Author: Sophie Klahr

Sophie Klahr was born in Pittsburgh, PA. She has worked as a waitress, a bartender, an event planner, a nanny, and in various capacities in arts administration and the music industry. She is the author of the chapbook __________ Versus Recovery (Pilot Books). Recent or forthcoming poems appear in TYPO, Chautauqua, Ploughshares, The Normal School, Oh No, and Lo-Ball. She is the poetry editor of Gigantic Sequins.

Onward Bounds Our Baffled Machine, So Cheerily Into The Sun & After the War I Dreamt of Nothing but the War & beginners (rm. 205) & Diagnosis

Onward Bounds Our Baffled Machine, So Cheerily Into The Sun

Unimaginable:  the dull florescence,
canned laughter, the hush.

His sleeping weight in my lap, the nurses
like feathers. I’ve now become

a baffled machine, and he an instrument

for measuring limits—
a crowbar, a burn.


How many days of silence does it take
to know he’s drinking? How many bottles of Listerine
will be in X apartment when X door opens? Can you
bear to tie his shoes again; can you bear the greening
bruise over his eye; can you bear how many     to know
X apartment and does it take X days   to bear   how
his shoes   does it take   many bottles   does it take  X door
X opens   does it take   of silence    can you bear  the bruise
over    X    in again, when his eye   opens  does it take
does it take drinking?  to know   can you bear

Before I stopped drinking once I
made drunk paint of blood, dripped a little story &

I wish I’d saved the pictures now, they could’ve told us
where to go from here,

but love, the hungry dark
doesn’t care

After the War I Dreamt of Nothing but the War

When the nurse on the phone won’t tell me
where you are, I turn my body into wind,

     troubling the city of hospitals.
Slang of nurses, blood numbers, legalities,

the tic of a stuttered clockwork;
our disease has made me fluent in Emergency;

at the front desks they are not allowed
to say you are here, but they do not

say you are not here, they say If he was here
would you want to send back a note?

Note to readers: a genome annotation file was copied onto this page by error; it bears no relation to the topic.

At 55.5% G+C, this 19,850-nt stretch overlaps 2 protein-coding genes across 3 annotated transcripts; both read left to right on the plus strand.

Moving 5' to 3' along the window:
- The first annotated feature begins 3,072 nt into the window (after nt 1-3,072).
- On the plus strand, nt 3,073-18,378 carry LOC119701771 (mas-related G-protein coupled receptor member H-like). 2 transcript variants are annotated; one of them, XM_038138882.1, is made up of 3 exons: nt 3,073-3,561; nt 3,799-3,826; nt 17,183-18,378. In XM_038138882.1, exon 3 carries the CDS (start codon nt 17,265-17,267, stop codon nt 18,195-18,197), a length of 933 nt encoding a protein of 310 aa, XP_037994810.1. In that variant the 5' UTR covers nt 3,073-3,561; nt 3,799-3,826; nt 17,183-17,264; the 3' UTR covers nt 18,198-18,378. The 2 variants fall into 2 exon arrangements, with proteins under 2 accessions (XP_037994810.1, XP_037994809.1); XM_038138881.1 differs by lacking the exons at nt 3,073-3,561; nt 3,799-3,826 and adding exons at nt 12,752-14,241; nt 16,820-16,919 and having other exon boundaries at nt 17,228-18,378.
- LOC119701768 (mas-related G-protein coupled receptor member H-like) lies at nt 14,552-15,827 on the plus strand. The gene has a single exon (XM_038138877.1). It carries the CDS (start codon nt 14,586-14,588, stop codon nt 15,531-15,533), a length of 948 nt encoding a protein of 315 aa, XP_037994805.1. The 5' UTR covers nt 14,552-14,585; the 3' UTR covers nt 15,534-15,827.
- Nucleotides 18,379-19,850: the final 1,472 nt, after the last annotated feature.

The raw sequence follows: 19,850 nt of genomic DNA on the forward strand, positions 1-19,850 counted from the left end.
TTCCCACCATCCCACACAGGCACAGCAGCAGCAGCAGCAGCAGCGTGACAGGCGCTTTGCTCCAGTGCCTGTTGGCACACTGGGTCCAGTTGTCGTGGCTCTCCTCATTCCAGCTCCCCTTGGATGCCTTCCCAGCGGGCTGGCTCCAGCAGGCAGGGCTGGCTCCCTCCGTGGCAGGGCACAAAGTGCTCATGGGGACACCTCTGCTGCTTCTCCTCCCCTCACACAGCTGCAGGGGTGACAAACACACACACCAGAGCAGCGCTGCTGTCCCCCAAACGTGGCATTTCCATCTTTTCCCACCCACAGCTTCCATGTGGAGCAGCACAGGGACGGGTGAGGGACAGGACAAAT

and I write half a dozen notes
to a half dozen possible you’s, watching the nurse

for her smooth head’s small twitch that says,
He isn’t here. It’s Mercy, finally, that has you.

And because I am not family,
I am again a waiting room crowded with sound.

jangles across the TV, our old news on a new day.

Two children, strangers, discuss superhero du jour,
Iron Man.       Iron Man can he can fly, he has guns, he can turn
into whatever he needs. I could turn

into my life, that machinery, away from you.     I won’t,
or, the story goes, I can’t, I can only be here, waiting

six hours to see your real body tremor, your real breath move
into still-drunk apologies, the ways you’ll be different now.

beginners (rm. 205)

this is the living room. this is the moon. this is us kissing; that’s us in the mirror. that over there? is new jersey. these are the cherries you bought on 14th street. this too is falling. this is you holding the pits in your palm. this is my spit. this is the wilderness. this is the hole in the story.

this is a ship. this is a field. these are the flags in the wind on the pier. this is the pattern, the sun on our skin

            to be distracted by having a body this busy the mind

this is us as material, by which I mean fabric, by which I mean substance, significant. how it feels to be written, unwritten; what it’s like to be written around.

this is us at the movies, us at the show, us in the film. this is the performance. these are our lines. this is exhaustion. this is the hudson. this is so many rollerblades so many tiny dogs. this is how many people there are in new york. this is your thumb at the ridge of my mouth. this is okay. this is enough.


When we fight, your face becomes a doorway
through which I walk into a city of rain.
Nobody follows. I stand with my new blank
face at the bus stop, wanting to say
I’ll be better soon, I will be,
but impulse comes in the form of a bus
and I get on, forget where I wanted to go
what the stop is called, how to get off.
I’m trying not to lie.
I’d like to say something about God,
how I’ve become a vessel of change,
but I’m trying not to lie.
For some of us, there’s always a black dog
on the edge of things. I want
a neat source, one word, to buy me time,
as if the comfort of a word
was more than a whistle in the dark.
The word Bipolar tells me about penguins,
Eskimos, polar bears, days of whispering
through the phone, unable to get dressed,
Lois’ voice through the wires, saying Just reach out
and put on the closest shirt, the closest
skirt; two poles, “Opinions,
Attitudes & Natures,”
one certainty impossible to the other.
We fight until we’ve un-written
every promise into a blank page,
then lay on the rug, across
the room from each other,
heavy as victims.
Eventually, I suggest
ice cream. You agree.
It will solve nothing. 
We move into the night.